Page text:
Inaugurated by the vice-chancellor of the university, the one-day event included several presentations from experts and researchers in India on climatic change issues.
In his remarks, Randhir highlighted the need for actions that increase adaptation to climatic change, which can have wide-ranging effects on South Asian countries. According to Randhir, monsoon onsets can be delayed by climatic change with serious effects on rain-fed agriculture. Also, coastal communities are vulnerable with potential loss of mangrove ecosystems and a decrease in snowmelt can affect river flows resulting in serious consequences on water supplies, water quality and aquatic ecosystems. He said that management of socio-ecological systems to increase their resilience to climatic change is a major need for Southeast Asia. Randhir added that an adaptation mechanism requires a transdisciplinary approach that brings information from multiple disciplines to tackle climatic impacts.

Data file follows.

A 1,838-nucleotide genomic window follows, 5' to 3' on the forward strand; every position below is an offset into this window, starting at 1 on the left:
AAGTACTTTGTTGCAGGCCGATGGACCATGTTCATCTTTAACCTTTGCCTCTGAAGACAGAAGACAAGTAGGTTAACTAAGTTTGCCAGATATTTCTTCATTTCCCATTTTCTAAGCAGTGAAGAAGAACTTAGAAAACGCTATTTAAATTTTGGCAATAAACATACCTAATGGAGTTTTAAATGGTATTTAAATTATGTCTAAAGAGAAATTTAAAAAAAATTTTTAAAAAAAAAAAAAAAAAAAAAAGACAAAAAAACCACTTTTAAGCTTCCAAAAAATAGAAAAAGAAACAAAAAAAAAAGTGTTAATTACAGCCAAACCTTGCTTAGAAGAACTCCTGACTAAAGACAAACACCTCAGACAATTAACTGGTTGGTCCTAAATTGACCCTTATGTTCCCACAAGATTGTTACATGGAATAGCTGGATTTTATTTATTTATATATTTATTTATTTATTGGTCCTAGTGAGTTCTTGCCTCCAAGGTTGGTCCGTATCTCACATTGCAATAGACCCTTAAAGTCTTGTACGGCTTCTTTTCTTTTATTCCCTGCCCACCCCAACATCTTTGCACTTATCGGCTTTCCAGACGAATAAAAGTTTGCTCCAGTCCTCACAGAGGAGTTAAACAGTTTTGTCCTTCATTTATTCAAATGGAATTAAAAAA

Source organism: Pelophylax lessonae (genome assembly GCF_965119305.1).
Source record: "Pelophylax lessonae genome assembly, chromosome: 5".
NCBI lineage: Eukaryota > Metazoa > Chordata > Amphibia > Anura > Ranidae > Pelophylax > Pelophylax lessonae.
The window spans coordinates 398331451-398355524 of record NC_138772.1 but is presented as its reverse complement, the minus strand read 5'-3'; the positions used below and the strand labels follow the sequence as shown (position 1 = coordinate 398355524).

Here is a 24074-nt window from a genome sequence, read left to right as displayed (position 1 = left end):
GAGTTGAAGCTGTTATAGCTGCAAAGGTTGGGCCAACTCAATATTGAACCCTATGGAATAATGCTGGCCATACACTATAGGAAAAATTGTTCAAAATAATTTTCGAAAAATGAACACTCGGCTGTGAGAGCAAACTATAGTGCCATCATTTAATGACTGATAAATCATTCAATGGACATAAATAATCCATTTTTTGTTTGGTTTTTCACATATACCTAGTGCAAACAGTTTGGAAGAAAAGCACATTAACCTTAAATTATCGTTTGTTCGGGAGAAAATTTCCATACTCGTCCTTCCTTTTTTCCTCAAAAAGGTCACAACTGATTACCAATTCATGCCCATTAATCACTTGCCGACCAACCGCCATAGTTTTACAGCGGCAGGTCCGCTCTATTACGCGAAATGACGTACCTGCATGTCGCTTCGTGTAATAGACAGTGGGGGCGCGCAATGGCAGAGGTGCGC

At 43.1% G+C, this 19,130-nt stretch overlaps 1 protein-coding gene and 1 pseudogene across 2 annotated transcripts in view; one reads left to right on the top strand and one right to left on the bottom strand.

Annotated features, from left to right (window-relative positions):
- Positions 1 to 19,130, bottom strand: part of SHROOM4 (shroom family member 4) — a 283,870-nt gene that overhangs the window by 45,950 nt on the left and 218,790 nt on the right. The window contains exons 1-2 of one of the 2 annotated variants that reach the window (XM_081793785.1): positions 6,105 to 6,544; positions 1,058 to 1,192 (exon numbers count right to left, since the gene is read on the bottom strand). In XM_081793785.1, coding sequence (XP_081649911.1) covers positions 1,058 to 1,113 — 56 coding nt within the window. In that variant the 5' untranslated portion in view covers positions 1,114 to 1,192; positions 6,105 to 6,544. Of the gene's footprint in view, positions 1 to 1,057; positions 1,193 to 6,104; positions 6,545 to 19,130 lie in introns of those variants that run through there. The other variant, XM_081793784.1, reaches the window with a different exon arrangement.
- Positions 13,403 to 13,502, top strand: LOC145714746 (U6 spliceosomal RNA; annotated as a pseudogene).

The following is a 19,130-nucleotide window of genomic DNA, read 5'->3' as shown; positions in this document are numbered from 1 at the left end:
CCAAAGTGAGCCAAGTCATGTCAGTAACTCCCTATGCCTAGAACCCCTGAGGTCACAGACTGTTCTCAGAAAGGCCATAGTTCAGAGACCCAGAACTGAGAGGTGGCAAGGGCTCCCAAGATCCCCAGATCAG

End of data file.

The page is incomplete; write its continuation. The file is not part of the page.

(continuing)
While in India, Randhir also led a symposium on climatic change at Tamil Nadu Agricultural University, that highlighted the vulnerability of agricultural systems and proposed a climate adaptation fund to deal with disasters.
During his visit, Randhir led a regional seminar at the Madras Institute of Development Studies in Chennai on the need for a multi-scale approach to increasing resilience of socio-ecological systems to climatic change.